Something absolutely impossible and crazy and scary as hell has happened to us all and it makes me afraid of being afraid. I have always believed the odds on lightening striking, planes crashing, manholes opening up under foot are on my side. When my husband got on a plane to go to Hong Kong or London or Moscow, I knew he would make it there and back. No problemo. When a son decided to drive back and forth across the country at break neck speed I considered it an adventure for him and in no way a threatening or worrisome event. When anyone I love goes for a medical checkup I just assume everything is going to be okay and all they need is to lose weight.
Having friends who are afraid doesn't help. Neither does the TV. Seeing our mighty armed forces leaving for places unknown, getting E mail from our E mail army here at LDot from folks who live near air bases and naval installations reporting the nonstop activity doesn't either.
What is rattling is not being able to picture who and what they are racing off to destroy. All we're ever shown is a gaggle of malnourished, rag wearing men with scruffy beards standing around leaning on sticks with rocks in the background. Occasionally we see them piling onto an ancient bus groaning under roof top bundles of more rags. This is an army? This is mustered and armed troops?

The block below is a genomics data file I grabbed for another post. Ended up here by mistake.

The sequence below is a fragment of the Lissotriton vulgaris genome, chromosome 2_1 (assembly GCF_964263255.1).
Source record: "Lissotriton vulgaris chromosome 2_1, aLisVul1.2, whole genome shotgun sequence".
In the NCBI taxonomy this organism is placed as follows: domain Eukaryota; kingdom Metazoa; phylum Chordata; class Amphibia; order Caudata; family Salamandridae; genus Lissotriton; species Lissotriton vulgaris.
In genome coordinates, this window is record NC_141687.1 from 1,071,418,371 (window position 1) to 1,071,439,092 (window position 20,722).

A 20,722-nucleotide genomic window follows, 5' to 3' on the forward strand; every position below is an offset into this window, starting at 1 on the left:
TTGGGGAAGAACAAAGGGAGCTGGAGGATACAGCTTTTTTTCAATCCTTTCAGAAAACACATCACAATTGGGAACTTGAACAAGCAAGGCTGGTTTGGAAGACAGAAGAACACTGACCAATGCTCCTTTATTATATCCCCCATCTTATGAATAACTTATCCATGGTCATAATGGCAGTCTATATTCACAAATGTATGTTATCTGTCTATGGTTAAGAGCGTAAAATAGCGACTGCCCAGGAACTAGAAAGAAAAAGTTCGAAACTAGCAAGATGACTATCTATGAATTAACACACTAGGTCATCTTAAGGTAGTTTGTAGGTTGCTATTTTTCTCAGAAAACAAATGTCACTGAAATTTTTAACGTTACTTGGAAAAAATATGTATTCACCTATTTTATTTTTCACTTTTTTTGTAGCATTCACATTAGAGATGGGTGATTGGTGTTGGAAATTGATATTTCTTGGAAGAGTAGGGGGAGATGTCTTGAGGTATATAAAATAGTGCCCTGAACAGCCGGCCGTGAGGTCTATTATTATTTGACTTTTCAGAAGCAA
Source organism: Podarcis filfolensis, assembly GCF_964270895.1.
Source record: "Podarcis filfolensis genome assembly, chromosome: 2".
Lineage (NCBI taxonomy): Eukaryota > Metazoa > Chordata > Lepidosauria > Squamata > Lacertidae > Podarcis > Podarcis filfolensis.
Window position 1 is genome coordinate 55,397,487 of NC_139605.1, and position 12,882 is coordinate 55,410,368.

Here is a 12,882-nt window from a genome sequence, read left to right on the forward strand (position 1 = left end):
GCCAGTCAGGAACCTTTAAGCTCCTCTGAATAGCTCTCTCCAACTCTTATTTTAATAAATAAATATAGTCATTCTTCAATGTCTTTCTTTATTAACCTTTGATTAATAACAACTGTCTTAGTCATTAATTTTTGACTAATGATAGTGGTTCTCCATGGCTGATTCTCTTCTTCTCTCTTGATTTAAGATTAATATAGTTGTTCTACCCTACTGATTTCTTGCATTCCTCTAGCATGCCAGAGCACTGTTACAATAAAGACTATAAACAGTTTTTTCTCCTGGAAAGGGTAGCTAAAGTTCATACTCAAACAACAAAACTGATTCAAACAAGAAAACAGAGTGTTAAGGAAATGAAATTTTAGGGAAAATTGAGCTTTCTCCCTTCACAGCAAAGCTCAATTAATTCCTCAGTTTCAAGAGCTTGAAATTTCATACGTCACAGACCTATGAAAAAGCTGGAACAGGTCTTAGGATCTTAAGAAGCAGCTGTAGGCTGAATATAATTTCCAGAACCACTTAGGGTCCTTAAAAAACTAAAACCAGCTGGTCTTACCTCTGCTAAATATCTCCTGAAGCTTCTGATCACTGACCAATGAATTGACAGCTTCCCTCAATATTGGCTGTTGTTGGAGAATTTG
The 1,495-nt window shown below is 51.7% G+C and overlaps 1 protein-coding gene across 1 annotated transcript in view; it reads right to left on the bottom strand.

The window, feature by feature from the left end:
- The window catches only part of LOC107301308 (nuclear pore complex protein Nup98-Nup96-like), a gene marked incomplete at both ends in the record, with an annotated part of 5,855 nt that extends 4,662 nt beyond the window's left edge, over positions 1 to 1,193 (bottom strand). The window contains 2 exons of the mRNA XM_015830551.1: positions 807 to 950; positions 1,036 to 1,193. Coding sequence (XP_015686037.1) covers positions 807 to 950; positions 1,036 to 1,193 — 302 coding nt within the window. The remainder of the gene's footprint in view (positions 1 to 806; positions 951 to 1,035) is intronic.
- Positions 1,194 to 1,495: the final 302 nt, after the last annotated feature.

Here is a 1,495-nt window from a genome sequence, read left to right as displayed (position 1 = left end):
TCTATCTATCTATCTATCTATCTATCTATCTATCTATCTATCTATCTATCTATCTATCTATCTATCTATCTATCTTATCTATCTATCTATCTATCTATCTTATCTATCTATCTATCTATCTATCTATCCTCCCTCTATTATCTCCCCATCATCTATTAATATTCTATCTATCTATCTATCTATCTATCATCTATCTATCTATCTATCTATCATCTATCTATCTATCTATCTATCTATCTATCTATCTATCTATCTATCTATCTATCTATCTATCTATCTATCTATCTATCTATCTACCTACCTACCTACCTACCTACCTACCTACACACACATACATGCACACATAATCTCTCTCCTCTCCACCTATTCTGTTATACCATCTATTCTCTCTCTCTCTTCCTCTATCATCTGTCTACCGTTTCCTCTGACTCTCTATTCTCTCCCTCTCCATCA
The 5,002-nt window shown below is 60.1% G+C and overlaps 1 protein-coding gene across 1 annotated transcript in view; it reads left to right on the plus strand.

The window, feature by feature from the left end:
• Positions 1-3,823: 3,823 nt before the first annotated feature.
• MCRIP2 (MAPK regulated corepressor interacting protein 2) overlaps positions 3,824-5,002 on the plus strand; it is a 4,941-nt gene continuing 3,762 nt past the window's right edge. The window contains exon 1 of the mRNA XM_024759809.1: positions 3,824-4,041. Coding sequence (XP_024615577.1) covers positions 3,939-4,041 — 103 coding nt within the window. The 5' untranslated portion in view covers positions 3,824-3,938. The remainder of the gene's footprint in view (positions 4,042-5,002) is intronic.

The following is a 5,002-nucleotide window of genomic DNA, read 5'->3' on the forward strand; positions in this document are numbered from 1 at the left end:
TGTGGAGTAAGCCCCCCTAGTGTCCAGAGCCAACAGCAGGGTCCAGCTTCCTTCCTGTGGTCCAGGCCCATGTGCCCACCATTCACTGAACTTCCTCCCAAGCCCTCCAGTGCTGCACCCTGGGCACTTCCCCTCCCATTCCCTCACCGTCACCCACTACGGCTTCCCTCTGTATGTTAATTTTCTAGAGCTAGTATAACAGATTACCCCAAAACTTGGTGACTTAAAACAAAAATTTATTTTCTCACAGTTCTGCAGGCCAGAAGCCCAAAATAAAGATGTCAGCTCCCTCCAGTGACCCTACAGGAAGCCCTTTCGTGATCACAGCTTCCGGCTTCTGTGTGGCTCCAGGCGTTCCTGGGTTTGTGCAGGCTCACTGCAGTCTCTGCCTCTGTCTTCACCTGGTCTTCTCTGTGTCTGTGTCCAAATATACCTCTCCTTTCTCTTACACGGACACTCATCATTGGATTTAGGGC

Strobe Talbott tells us that these are the oppressed and starving, of that I have no doubt. Yet, their leader wears monogrammed Gucci shirts and has his shoes made from a mold of his feet in a schnitzy shop on Bond Street in London. He and his 30 or so brothers went to schools like Harvard and own co-ops in downtown Boston. His advance, shock troops lived in our country for years, bought and drank Johnny Walker Blue and spend considerable time stuffing twenties into the G-strings of hard working girls in a Florida equivalent of the Bada Bing Club.
I don't know. I'm confused. Where is their headquarters? Where's their flag? What's their national anthem? We are told they are a generation of unattached, dangerously bored young men with nothing to lose and seventy black eyed virgins to gain if they wrap their hips in grenades and walk into the Starbucks at West 86th and Broadway, their fingers on the pin. And, after 911 such an event could happen.
It's a terrible new world out there but we've all got to live in it. Our leaders are right. If we don't, these strange new subhumans have occupied our land and captured us. So, here is what I can control.
I can simply not bring any more Clorox home and let my whites just yellow - no biggie. I can carefully avoid situations and people when the real threat of boredom looms and rent a movie. I think, if I really put my mind to it I can control being afraid of being afraid. I think I'll start by turning off the TV. Then, I'll call a couple of friends who refuse to be afraid and just hang with them until I know who and where these nut cases are. If they are right here, I'll deal with that then. If I don't trouble trouble until trouble troubles me I won't be afraid of being afraid.
— Lucianne Goldberg
-- Anonymous, September 20, 2001